Champian Fulton Reinvents Charlie Parker with Her Usual Purist Style and Sense of Humor
Champian Fulton made a mark as a purist, Dinah Washington-influenced singer while still in her teens, but in the years since she’s developed piano chops to match that erudite sensibility. There is no other artist in jazz with as much mastery of both the mic and the 88s. Until the lockdown, she maintained a punishing tour schedule, continuing to release albums at a steady clip. Her latest one, Birdsong – a celebration of the Charlie Parker centennial, streaming at Bandcamp – is a logical step in the career of an artist who approaches jazz as entertainment and never stops pushing herself. It’s a mix of vocal and instrumental numbers, more of them associated with Bird than actual Parker compositions.
As usual, Fulton takes a painterly approach, parsing the lyrics line by line. The take of Just Friends, shifting subtly from a jazz waltz to balmy swing, is a good choice of opener. As silky and expressive as her vocals are, her jaunty Errol Garner-ish piano solo is even more adrenalizing.
Fulton chooses her accomplices well. With his smoky tone and uncluttered melodicism, tenor saxophonist Scott Hamilton is a perfect fit, and Fulton’s longtime rhythm section of bassist Hide Tanaka and drummer Fukushi Tainaka (no relation) provide an aptly spring-loaded, low-key groove.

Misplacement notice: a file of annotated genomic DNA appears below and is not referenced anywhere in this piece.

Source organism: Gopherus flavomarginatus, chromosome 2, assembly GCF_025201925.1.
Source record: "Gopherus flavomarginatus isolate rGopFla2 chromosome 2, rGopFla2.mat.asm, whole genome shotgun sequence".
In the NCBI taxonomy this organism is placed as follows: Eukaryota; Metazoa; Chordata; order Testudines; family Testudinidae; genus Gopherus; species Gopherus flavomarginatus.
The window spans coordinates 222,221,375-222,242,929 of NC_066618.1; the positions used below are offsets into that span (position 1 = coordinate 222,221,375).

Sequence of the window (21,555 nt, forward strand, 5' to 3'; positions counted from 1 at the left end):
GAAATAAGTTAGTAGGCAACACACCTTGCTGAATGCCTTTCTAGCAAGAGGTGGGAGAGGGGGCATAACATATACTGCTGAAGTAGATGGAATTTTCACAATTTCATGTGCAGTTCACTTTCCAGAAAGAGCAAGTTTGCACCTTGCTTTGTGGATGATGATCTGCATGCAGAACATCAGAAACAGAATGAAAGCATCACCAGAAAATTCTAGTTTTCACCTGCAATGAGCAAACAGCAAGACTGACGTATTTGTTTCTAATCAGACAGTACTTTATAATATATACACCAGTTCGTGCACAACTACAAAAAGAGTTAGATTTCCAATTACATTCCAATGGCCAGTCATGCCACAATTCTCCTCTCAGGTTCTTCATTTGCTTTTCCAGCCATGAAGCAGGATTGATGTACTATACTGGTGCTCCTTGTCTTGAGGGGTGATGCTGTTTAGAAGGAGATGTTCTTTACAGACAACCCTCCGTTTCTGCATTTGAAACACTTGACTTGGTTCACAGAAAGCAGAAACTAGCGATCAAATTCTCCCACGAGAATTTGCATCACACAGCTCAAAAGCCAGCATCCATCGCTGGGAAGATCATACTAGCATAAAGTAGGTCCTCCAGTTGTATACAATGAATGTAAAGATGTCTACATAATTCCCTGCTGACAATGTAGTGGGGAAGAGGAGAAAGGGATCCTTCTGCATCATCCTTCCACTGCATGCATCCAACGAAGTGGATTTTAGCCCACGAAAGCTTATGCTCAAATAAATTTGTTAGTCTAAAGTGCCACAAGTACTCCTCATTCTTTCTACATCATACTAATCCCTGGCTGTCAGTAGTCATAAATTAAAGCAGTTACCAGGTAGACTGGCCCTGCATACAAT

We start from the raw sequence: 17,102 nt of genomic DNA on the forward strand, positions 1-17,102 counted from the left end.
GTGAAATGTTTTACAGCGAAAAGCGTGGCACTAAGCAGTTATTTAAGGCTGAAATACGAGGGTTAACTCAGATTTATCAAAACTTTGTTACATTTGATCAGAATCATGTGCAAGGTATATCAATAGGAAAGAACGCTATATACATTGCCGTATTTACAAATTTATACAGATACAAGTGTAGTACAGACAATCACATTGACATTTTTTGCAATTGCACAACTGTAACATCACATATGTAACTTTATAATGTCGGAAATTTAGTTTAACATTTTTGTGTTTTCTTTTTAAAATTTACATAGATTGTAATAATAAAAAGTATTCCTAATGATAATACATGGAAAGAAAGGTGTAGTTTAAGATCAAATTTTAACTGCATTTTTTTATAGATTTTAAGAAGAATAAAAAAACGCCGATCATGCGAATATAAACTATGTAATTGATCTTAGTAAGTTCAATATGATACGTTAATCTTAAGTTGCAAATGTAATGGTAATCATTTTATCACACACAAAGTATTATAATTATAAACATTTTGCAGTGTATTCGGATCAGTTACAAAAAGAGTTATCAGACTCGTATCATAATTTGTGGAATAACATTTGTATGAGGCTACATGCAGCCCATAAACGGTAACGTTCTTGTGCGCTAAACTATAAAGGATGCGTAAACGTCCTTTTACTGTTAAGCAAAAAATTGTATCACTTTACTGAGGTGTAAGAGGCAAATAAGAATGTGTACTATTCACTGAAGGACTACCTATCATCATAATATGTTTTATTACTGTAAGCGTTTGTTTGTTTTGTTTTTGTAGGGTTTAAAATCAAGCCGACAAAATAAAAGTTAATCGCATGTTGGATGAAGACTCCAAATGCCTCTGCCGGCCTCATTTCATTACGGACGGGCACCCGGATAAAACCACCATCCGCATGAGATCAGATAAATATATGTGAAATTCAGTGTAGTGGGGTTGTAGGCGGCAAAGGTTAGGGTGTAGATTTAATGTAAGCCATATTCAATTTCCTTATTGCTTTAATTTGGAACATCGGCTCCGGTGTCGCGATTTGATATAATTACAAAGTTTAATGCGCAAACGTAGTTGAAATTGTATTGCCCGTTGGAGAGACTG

Her trumpeter dad Stephen Fulton harmonizes and then offers a mix of carbonation and restraint in a tightly bouncing version of Yardbird Suite. Hamilton matches the frontwoman’s balmy vocals in This Is Always; her droll ornamentation at the keys is irresistibly funny.
Star Eyes is a vehicle for Fulton’s command of a familiar Washington trope, going from mist to bite in barely the space of a syllable. The brightly swinging piano trio version of Quasimodo captures the bandleader in a particularly determined mood and gives the rhythm section a chance to stretch out. Then the three pick up the pace with a breakneck instrumental take of All God’s Chillun Got Rhythm.
Hamilton’s spacious solo makes an apt centerpiece in a midtempo swing version of Dearly Beloved. The decision to approach Out of Nowhere as loose-limbed tropicalia pays off, especially for the rhythm section. The band revert to strolling swing with If I Should Lose You, Hamilton’s most acerbic solo here handing off to the elder Fulton’s Satchmo-influenced lines and a coyly triumphant solo from the younger one.
The best version of My Old Flame may be by Spike Jones: Fulton creates nebulous wee-hours atmosphere with it. The whole band close the record with a comfortably conversational Bluebird. If you like the originals, there’s plenty more entertainment here.